Here are few personal considerations about Isla.

It’s not a Caribbean isle with easy to access “quiet and relax”. It’s Mexico, it’s full of people and noise is mandatory. Kiosks, bars, radios, catamarans, everyone has to play some kind of music at high volume. You won’t hear ocean waves, seagulls and other natural seaside sounds. No, you’ll hear 3 to 5 different noises that horribly overlaps at different magnitudes and amplitudes, generating a spectrum of hate and a strong desire to deploy few bombs here and there.

There are few accessible beaches, all are in the north. The north of the Isla is the “downtown”, where everything lies. Everything touristic, I mean. Wall-e guys never leave the downtown. Restaurants, noise, things, stuff… why the hell would you want to visit the rest?

It occurs to me that I like to explore. With tremendous resentment I must admit that the rest of Isla, the savage south, sucks too. Wait, not that much though. That’s the problem with Isla… it sucks. But it’s ok, since you’re taking a bath in December, have you ever done it??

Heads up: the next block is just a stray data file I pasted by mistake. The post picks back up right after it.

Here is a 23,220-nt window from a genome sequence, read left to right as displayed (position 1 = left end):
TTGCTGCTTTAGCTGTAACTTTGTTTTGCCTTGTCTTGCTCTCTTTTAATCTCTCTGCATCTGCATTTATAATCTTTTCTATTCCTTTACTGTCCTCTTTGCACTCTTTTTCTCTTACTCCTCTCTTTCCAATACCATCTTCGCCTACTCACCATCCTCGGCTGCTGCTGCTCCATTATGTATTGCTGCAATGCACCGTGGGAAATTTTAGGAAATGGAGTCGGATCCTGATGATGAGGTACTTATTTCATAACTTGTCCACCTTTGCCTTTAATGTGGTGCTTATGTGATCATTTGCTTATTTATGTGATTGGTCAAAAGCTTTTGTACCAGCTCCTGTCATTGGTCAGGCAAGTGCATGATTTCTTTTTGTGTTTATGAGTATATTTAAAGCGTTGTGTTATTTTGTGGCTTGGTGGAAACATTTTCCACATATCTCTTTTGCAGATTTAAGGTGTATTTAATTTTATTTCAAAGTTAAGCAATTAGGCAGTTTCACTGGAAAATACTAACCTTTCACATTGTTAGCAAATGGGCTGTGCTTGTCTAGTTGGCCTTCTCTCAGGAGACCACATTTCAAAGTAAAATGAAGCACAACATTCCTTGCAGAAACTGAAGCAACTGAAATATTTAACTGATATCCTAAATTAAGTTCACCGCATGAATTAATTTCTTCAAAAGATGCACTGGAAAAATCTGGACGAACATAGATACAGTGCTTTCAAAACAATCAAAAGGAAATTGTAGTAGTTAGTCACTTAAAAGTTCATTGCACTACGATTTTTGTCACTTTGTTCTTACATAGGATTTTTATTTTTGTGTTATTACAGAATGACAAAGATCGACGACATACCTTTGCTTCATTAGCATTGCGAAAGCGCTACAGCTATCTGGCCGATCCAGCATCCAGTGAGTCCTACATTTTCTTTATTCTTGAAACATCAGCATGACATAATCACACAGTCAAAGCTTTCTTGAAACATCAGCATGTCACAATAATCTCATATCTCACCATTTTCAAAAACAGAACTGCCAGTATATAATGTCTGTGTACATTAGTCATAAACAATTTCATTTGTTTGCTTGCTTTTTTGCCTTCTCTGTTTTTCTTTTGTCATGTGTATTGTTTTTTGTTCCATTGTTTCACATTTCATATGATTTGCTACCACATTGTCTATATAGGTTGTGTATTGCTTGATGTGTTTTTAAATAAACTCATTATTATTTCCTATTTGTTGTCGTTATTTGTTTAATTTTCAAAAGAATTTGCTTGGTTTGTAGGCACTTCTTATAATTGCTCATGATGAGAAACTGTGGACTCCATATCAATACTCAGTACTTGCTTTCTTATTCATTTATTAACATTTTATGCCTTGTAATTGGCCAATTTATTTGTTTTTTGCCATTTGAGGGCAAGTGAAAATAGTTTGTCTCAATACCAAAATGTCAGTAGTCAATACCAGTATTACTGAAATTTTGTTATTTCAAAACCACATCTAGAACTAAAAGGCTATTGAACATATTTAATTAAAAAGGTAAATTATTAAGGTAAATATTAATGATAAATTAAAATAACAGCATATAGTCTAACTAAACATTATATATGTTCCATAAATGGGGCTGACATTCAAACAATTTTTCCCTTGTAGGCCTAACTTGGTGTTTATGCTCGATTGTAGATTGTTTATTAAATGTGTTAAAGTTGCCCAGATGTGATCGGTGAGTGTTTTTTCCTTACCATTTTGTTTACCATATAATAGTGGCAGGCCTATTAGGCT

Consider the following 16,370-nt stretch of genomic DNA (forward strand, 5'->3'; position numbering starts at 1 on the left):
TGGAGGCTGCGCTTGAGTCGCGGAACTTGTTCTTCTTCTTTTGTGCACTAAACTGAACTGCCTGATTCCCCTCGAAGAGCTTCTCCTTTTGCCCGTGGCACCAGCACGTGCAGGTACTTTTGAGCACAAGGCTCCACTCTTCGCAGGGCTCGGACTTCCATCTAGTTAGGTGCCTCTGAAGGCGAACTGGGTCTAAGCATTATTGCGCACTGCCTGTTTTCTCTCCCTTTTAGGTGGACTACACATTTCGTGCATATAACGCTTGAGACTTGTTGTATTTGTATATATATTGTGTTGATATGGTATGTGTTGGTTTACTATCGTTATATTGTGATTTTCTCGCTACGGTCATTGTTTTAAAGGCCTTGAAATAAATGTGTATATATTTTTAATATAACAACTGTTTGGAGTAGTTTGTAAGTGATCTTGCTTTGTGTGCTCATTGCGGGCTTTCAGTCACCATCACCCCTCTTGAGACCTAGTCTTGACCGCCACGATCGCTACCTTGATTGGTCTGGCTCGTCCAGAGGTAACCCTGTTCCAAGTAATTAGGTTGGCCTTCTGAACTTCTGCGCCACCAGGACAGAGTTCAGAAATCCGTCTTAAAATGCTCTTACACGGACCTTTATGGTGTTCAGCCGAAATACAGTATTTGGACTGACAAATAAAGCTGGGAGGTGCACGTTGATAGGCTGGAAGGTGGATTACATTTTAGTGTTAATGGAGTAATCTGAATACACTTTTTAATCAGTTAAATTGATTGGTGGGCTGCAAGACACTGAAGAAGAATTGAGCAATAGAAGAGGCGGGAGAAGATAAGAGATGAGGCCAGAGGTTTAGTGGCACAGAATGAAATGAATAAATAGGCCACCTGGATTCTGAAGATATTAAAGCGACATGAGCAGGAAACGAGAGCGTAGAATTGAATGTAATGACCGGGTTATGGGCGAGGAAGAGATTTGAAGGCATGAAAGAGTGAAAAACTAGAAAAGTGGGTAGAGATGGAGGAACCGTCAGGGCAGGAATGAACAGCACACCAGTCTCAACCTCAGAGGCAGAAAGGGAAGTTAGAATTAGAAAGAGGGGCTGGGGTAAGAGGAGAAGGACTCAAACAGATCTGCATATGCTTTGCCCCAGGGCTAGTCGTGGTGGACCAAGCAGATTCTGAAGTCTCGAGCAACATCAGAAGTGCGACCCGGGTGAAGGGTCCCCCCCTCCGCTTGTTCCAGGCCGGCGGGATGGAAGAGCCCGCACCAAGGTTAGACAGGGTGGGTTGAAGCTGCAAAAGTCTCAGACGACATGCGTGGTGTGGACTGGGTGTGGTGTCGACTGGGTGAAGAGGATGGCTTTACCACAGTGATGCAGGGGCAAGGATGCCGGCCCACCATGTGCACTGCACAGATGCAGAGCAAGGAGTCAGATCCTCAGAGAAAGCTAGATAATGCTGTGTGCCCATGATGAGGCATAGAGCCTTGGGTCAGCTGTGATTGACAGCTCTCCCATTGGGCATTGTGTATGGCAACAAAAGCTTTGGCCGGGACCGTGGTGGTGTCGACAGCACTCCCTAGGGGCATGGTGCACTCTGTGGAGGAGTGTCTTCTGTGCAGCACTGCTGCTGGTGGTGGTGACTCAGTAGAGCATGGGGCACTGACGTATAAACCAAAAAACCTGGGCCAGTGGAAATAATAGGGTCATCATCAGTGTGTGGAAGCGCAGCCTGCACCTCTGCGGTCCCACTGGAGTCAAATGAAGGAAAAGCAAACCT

It sucks because the rest of Isla is all private, there are no public accesses to the ocean/caribbean sea. You have to pass thru bars to access their private beaches. Holy sheet, I’m so not used to something like that. Come to Sardinia, get lost into an eternity of free beaches, silence and relax. Here you have to pass thru an Ice bar (a bar built with tons of Ice, not joking) to access a small beach, pay a damned bill for it and get annoyed by people with high volume music. And btw, the sea sucked that day so we spent time in the bar’s swimming pools. But it’s still cool, look at this:

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It sucks because the north is so densely populated and noisy, with safe waters that extend just for 10 meters, after that catamarans playing annoying music try to convince you to buy their sheetty tour. But it’s still cool because look at the sea, isn’t it amazing?

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… and btw, every sunset was a special event we never missed!

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So my one sentence opinion of Isla is: I hate it but I also love it. But as one of my virtual mentors says: “No ‘yes’. Either ‘hell yeah!!’ or ‘no’“, I’d say it’s a no. There are better place to relax, and I value relax, silence, being able to read and think, let my mind explore the unknown.